Long form content has gradually taken over the blogosphere, thanks largely to Google’s emphasis on publishing high-quality content.
This subtle endorsement by the almighty Google has brought a stampede of unserious publishers who are always determined to outsmart one another in the quest to occupy the top spot on search engine result pages (SERPs).
This has resulted in most blog posts nowadays being between 2,000 and 5,000 words.
However, when dealing with long form content, one this is very, very important:
- It’s not about length, it’s about quality.
So, when writing long form content, emphasis needs to be placed on producing evergreen posts. But why should we be concerned about evergreen content?
According to Al Gomez, “on the subject of content marketing, for instance, I often find myself reading and enjoying the more comprehensive older posts more than I do the new, rehashed ones from syndicate sites. It’s not that I don’t find the new ideas awesome – it’s usually because older (or evergreen posts) tend to have a better grasp of the topics I care to know about.”
You can now understand why Google is interested in seeing you write long form and evergreen content.
So now that we know length is not the only thing which ranks a page, what else do we need to pay attention to?
Two Important Things To Focus On When Looking To Rank Long Form Content
1. Page Load Speed
Page load speed is an important metric for ranking websites, and it is important that you pay attention to it.
Unfortunately, lots of websites owners neglect this.
They believe that with quality content on their site, readers will keep coming. But this is not entirely true.
Google is very mindful of the loading speed of your site because it represents a part of the overall user experience – a slow loading blog does not leave a great user experience. Faster sites, in general, make users happier, and as a result, they will get a higher rank.
In one blog post on the Google Webmaster’s blog, the Google team stated that:
“Here at Google, we’re obsessed with speed, in our products and on the web. As part of that effort, today we’re including a new signal in our search ranking algorithms: site speed. Site speed reflects how quickly a website responds to web requests.”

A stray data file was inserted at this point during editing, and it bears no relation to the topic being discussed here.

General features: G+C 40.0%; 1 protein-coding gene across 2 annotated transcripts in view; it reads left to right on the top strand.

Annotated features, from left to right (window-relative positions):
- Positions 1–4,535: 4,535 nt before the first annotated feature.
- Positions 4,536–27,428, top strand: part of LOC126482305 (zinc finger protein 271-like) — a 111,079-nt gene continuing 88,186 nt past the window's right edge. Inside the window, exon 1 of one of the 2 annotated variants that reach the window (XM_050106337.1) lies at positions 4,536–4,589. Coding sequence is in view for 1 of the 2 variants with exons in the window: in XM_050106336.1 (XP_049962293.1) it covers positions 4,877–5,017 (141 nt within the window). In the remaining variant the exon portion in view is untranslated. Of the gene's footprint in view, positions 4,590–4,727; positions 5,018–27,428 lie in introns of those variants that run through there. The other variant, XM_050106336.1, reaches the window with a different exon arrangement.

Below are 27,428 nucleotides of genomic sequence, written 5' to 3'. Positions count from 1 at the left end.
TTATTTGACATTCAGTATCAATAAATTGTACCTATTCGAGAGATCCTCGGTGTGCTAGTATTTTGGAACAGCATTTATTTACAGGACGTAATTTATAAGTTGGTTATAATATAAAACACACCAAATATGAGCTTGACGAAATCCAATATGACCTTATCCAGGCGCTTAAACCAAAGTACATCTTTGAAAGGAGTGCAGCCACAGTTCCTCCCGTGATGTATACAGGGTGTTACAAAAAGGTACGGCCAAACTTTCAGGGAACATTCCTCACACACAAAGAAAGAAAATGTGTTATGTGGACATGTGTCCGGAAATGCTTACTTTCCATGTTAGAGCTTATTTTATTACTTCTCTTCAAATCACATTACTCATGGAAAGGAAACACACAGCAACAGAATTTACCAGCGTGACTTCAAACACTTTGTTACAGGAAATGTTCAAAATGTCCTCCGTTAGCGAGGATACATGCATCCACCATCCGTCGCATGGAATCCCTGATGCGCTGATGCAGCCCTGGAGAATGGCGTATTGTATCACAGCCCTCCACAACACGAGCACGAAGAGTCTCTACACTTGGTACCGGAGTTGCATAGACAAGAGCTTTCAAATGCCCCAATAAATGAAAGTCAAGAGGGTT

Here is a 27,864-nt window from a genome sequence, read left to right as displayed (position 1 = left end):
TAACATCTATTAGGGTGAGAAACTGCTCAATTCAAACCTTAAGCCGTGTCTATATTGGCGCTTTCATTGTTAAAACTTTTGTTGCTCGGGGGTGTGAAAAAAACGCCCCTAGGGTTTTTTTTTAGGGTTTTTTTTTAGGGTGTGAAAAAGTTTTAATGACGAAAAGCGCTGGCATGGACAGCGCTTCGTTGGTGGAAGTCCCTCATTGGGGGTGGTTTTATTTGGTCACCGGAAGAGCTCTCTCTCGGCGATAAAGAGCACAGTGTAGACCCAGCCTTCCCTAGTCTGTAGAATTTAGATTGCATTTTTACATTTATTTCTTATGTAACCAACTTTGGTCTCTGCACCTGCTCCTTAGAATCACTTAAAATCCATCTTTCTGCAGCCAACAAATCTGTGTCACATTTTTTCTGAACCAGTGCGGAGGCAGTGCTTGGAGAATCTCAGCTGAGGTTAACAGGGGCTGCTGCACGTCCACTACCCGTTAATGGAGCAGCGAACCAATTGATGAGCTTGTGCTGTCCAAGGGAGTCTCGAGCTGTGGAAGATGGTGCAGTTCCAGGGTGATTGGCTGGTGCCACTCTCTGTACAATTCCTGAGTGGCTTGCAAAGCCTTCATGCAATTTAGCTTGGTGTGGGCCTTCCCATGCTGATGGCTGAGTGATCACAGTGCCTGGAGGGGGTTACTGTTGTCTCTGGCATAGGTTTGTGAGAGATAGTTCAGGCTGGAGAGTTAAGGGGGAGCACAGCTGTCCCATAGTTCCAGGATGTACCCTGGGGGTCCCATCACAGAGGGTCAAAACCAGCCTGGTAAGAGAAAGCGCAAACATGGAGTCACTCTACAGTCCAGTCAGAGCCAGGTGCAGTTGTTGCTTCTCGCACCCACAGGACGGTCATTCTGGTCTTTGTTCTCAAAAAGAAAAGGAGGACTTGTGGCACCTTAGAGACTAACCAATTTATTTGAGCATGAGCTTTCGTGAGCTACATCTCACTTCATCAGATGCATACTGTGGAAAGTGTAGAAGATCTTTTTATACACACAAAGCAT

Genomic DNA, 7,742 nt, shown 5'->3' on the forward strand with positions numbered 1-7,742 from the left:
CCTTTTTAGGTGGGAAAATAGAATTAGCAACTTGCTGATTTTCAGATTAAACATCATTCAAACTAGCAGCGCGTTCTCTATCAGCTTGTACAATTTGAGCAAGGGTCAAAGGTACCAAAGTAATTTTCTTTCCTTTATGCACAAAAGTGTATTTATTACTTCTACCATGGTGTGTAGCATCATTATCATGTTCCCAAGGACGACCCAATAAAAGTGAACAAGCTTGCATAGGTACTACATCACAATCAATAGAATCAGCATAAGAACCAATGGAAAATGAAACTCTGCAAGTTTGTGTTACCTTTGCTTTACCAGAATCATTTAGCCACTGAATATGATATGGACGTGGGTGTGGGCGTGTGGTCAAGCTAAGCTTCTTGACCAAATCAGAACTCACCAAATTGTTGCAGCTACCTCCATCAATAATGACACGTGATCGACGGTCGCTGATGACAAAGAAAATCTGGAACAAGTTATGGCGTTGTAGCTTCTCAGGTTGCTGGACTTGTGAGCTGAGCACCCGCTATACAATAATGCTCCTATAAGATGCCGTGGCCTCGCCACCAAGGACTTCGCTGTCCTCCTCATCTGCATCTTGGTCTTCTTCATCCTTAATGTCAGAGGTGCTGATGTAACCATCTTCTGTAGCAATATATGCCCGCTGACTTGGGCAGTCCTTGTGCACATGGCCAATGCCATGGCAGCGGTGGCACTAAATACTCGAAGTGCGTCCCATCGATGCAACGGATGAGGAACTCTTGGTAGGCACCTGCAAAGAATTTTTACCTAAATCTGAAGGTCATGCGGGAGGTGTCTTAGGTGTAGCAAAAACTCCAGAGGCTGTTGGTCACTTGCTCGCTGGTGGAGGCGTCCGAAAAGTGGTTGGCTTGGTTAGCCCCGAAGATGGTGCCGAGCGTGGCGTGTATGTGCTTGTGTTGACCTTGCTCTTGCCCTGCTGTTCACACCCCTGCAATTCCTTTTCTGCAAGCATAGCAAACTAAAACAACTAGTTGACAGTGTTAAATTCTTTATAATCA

Similarly, in a blog post on the SEMrush blog, “Users are less likely to stay on a website that takes ages to load and Google will certainly penalize your website for being too slow. Also, a fast website also converts better.”
With tools like GTmetrix and Pingdom, you can check your website’s loading speed.
If it takes more than 3 seconds to load, you should do something about it.
Here is ShoutMeLoud on Pingdom:
For more info:
2. Rich Media
Adding in visually appealing graphics will increase your subscribers, leads, traffic, and also, your rank.
Jeff Bullas stated that, “articles with images get 94% more views than articles without images.” Now, if I confidently tell you that doing something as simple as adding relevant images into your post would boost your page views by ninety-four percent, you probably wouldn’t think twice about adding in an image or two.
Essentially, a blog post’s media directly affects backlinks, traffic, and shares, especially on social media.
For example, tweets with photos average 35% more retweets:
Similarly, posts with good images get shared more on Facebook, as 87% of popular posts on the platform include images:
Recently, several bloggers and content creators started adding videos to their content because of the increased user experience. It’s little wonder why informative videos are ranking so high in search engine result pages.
But images aren’t just vital for blog traffic alone, they’re equally important for memory. This Brainrules study shows that, “images make information much easier to remember”. They call this the “Pictorial Superiority Effect”.
Interestingly, many of your subscribers feel they don’t have the time to read your content all the way to the end. But if you add in a high quality and informative video as part of the content, I bet they’ll happily watch until the end.
This is because some people may find long blocks of text boring. For these users, videos become the best way to engage them.
This all has a direct effect on the ranking of your site. If Google sees that your site is providing a great user-experience, they won’t hesitate to rank you higher.
For instance, the featured image is one of the first things a user sees before reading the content. If this image isn’t engaging, there’s a high chance that people will just ignore the content altogether and the rank will ultimately drop.
Therefore, if you really want your site to have lots of happy fans, and also rank high in the search engines, you should never ignore the use of quality media in your posts.
For more info:
Ranking Long Form Content
Long form content is undoubtedly valuable.
But length is not the only criteria that Google uses in ranking your site; other factors like page load speed and rich media must be given their due considerations.
Far too often, marketers make the mistake of writing long form content and expecting great search rankings, but this is not going to happen.
You need to optimize your site so that your users are happy and your website is professional.
If you make sure to take proper care of your site, then ranking high in SERPs won’t be a problem.
What are some of the things you focus on when trying to rank long form content? Do you pay attention to these two factors? Let me hear your thoughts in the comments below!
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